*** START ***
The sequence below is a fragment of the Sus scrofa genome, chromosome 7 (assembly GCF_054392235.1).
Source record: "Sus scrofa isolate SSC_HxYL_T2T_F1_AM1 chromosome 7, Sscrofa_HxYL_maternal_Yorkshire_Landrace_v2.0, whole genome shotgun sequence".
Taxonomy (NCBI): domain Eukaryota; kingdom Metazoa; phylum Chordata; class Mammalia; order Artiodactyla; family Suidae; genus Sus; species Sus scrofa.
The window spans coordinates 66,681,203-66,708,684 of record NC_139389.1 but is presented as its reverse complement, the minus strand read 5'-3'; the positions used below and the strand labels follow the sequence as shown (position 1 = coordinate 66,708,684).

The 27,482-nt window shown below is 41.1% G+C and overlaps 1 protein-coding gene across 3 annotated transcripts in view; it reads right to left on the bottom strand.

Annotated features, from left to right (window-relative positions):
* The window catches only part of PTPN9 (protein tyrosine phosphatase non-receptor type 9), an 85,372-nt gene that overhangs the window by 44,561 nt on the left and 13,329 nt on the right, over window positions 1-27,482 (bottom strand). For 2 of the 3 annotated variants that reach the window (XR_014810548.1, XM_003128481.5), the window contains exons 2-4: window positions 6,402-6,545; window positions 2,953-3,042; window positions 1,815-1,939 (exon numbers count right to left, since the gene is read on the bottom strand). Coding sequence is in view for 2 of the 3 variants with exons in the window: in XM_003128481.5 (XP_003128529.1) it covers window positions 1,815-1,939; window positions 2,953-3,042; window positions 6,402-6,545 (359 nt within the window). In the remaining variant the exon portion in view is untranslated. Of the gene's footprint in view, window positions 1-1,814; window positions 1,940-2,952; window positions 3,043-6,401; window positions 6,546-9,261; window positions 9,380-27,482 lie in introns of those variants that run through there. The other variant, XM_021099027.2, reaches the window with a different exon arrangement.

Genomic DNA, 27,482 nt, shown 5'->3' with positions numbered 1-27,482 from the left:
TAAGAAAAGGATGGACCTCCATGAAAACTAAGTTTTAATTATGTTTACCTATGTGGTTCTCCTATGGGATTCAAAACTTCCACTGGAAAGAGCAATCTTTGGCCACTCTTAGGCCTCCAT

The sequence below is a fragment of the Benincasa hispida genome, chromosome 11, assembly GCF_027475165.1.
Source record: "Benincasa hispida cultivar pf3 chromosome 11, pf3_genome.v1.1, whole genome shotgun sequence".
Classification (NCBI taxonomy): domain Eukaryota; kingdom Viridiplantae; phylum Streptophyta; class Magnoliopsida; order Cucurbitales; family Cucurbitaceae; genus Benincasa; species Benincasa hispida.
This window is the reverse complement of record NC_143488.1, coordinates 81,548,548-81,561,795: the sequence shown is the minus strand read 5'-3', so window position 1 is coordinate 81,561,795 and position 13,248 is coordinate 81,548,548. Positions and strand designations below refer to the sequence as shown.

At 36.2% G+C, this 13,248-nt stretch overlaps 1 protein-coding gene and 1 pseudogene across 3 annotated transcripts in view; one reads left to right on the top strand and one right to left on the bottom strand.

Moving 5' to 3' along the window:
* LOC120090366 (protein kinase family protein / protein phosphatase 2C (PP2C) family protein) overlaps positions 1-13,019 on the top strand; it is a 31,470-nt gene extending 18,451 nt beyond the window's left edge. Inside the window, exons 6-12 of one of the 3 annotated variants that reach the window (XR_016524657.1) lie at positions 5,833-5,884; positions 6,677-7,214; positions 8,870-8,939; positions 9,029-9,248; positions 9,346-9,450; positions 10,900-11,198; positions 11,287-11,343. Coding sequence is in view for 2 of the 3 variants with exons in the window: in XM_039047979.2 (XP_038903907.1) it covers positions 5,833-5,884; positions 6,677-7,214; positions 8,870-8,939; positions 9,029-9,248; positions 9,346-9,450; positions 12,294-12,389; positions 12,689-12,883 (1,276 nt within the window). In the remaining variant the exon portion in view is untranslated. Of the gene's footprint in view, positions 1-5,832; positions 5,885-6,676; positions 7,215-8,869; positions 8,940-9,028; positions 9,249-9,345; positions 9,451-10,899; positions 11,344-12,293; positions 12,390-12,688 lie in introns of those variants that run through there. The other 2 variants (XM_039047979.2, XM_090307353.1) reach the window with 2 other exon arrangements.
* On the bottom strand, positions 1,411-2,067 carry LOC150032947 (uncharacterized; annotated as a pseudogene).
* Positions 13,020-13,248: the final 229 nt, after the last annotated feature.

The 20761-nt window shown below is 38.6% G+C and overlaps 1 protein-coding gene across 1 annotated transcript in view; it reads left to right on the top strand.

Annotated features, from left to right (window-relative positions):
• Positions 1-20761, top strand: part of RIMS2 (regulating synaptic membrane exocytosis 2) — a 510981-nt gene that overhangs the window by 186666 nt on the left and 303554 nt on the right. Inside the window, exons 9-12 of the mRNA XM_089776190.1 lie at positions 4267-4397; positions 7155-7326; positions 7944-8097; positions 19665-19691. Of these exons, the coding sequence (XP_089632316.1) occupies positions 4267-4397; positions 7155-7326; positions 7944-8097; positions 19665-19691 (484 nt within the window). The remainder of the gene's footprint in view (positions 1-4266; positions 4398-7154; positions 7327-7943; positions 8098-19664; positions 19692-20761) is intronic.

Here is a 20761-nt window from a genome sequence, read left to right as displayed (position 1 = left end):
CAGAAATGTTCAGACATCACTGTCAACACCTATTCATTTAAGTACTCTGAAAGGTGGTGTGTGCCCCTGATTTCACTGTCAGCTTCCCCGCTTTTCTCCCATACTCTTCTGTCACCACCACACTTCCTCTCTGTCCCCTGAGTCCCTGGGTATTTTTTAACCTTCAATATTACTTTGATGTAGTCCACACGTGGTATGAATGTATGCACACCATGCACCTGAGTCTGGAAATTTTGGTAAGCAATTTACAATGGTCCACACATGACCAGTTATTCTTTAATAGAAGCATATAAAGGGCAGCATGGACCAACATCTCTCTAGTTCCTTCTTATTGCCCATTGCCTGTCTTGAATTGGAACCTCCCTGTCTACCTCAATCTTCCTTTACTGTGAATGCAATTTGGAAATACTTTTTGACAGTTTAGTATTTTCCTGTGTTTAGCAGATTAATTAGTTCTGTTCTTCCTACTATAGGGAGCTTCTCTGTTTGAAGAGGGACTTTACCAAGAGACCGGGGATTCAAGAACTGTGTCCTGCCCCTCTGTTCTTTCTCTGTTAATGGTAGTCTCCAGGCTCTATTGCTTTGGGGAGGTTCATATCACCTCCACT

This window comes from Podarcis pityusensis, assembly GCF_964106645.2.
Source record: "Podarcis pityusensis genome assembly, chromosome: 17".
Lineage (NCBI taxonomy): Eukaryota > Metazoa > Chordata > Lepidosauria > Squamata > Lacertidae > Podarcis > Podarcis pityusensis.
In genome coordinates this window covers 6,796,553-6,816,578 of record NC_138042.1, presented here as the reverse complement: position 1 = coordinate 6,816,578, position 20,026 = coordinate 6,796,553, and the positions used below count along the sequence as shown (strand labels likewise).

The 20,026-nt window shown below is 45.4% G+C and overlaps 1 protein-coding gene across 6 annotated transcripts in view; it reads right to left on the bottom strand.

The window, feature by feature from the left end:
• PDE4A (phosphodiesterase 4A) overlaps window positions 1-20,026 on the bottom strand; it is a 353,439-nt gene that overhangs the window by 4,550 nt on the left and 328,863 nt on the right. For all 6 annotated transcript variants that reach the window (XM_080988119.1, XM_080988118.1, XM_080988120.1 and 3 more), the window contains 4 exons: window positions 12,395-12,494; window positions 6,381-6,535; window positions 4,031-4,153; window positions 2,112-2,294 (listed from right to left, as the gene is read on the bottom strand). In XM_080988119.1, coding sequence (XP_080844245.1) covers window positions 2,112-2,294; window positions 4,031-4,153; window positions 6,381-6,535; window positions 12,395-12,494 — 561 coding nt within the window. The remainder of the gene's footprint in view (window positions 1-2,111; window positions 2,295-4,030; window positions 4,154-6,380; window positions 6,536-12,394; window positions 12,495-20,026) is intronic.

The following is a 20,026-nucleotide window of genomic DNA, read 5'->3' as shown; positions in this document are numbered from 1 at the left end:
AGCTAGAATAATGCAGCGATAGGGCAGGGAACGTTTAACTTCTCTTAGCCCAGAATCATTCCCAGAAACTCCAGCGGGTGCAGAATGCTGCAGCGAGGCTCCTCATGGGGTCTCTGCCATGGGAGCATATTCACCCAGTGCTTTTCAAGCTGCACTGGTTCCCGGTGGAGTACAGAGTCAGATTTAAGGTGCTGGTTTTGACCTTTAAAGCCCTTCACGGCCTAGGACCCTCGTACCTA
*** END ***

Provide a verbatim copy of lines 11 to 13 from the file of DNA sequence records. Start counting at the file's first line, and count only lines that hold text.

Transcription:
Source record: "Benincasa hispida cultivar pf3 chromosome 11, pf3_genome.v1.1, whole genome shotgun sequence".
Classification (NCBI taxonomy): domain Eukaryota; kingdom Viridiplantae; phylum Streptophyta; class Magnoliopsida; order Cucurbitales; family Cucurbitaceae; genus Benincasa; species Benincasa hispida.
This window is the reverse complement of record NC_143488.1, coordinates 81,548,548-81,561,795: the sequence shown is the minus strand read 5'-3', so window position 1 is coordinate 81,561,795 and position 13,248 is coordinate 81,548,548. Positions and strand designations below refer to the sequence as shown.